While none of those pieces were single digit sizes, they represented the smallest I had been since, oh, let’s say junior year of high school. And yet, as I said, they didn’t make me feel small. They were not designed to make me shrink quietly into the background. They were not quiet and demure. They were loud, and busy — sundresses with skulls and roses and barbed wire, or strewn with embroidered cherry blossoms. They bared shoulders and cleavage and legs. They broke all the rules that large people are taught from the moment they are categorized as “large.” Stripes, large prints, bright colors, designed to reveal a body, instead of covering it up. I was physically smaller when I wore them, but I felt larger, in that I felt freer to inhabit the space around me. The dresses, with their full skirts, were meant to take up space – which meant that I was free to do so, too. The prints were loud, which made me more confident in my own voice, willing to add my voice and volume to conversations. These pieces showed more of my body than I had ever felt allowed to before, and I found myself opening up and allowing my light to shine, instead of hiding it away.
That’s a lot of subtext for a cute little sundress to carry.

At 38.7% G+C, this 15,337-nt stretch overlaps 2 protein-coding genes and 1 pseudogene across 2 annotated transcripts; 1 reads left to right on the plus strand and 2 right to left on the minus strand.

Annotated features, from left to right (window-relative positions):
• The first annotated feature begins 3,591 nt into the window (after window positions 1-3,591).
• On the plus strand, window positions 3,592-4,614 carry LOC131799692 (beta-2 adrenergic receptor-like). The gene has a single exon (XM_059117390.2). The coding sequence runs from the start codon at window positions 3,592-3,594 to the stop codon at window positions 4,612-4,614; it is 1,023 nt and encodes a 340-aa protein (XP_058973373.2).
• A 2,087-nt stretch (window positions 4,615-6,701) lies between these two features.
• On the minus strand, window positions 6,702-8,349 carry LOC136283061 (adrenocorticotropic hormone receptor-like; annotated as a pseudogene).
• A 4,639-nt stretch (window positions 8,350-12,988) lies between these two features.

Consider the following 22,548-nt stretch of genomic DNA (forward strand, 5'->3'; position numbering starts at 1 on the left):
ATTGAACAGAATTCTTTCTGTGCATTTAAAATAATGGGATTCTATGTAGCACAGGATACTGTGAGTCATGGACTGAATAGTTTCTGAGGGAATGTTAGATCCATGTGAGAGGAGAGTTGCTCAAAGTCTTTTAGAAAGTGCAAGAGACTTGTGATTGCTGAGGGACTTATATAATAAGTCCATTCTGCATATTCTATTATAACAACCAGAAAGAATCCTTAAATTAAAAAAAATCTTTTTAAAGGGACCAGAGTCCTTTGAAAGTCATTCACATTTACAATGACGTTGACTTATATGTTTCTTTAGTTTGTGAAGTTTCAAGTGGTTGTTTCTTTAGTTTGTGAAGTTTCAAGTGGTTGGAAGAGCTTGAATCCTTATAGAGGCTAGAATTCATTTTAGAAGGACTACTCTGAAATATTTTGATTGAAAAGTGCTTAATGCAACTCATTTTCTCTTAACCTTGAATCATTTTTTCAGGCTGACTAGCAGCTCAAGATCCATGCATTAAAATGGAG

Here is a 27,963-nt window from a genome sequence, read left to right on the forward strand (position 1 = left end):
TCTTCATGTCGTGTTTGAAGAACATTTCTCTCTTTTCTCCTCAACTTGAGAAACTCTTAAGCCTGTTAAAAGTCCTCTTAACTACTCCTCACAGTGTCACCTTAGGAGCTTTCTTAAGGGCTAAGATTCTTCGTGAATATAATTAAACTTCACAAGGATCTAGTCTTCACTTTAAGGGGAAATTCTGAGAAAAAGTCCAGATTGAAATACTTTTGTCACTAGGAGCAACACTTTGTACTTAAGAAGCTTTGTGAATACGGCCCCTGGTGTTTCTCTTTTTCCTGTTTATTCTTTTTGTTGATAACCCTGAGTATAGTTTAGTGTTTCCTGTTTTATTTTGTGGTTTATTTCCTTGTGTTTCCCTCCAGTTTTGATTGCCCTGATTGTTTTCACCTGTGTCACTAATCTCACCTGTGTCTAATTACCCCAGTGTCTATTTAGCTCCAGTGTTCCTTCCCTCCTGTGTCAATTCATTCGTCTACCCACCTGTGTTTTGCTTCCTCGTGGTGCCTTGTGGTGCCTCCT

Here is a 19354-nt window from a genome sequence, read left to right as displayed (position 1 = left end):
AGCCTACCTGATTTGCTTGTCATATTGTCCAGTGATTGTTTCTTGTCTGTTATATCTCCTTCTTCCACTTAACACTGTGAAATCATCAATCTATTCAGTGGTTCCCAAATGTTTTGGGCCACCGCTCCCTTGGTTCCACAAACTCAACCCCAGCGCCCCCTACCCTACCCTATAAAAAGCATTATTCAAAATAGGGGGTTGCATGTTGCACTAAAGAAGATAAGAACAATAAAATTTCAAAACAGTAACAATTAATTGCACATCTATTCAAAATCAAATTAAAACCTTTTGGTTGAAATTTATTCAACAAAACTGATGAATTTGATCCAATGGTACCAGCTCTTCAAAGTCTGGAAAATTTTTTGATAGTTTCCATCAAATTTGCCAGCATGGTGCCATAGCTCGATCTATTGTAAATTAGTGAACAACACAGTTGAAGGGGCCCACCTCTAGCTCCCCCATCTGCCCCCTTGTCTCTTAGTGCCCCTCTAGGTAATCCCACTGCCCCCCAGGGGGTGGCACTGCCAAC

Of course, as hard as it is to let go of pieces I have made and loved, it is just as hard to have them around. Hormone-influenced weight gain being what it is, there is no guarantee of a time-line for weight loss, or even that weight loss will happen. So, out these pieces had to go – both to allow for more space in the closet and also for my own mental well-being.
I know we are more than only our bodies, but still, they are part of our identity. They are the lived reality of our existence and reminders of all the things we have experienced, good and bad. And so, pictures of ourselves, recordings of measurements and weights, and even clothing we loved but cannot wear anymore are capable of holding us in the past, holding us back, and convincing us that the only times we have been worthy and acceptable are the times when we fit a particular, restricted mold or image. Even as a handmade dress can remind us of joyfully claiming our place in the world, it can keep us from moving on and continuing to develop.
Those sundresses are gone from my wardrobe now — joyfully snapped up by two of the women I befriended from my time at the farm — but the lessons I learned from them remain. In fact, I think it’s easier to focus on the big picture takeaways now that I’m not fixating on thinking about trying to get back to that physical size. Instead of focusing on the measurements of those dresses, I can focus on the way they made me feel, and the way they helped to shape how I choose to exist in this world. That’s not to say I am 100% happy with my body now. There are days I feel broken because of this stupid disease, or I get frustrated with strangers’ refusal to see me as anything other than my weight, or physically sick from medication. BUT…those are the days when I’ll sit down at my sewing table and work on something that is meant to celebrate me and the whole of my experience, and help me to inhabit my space fully.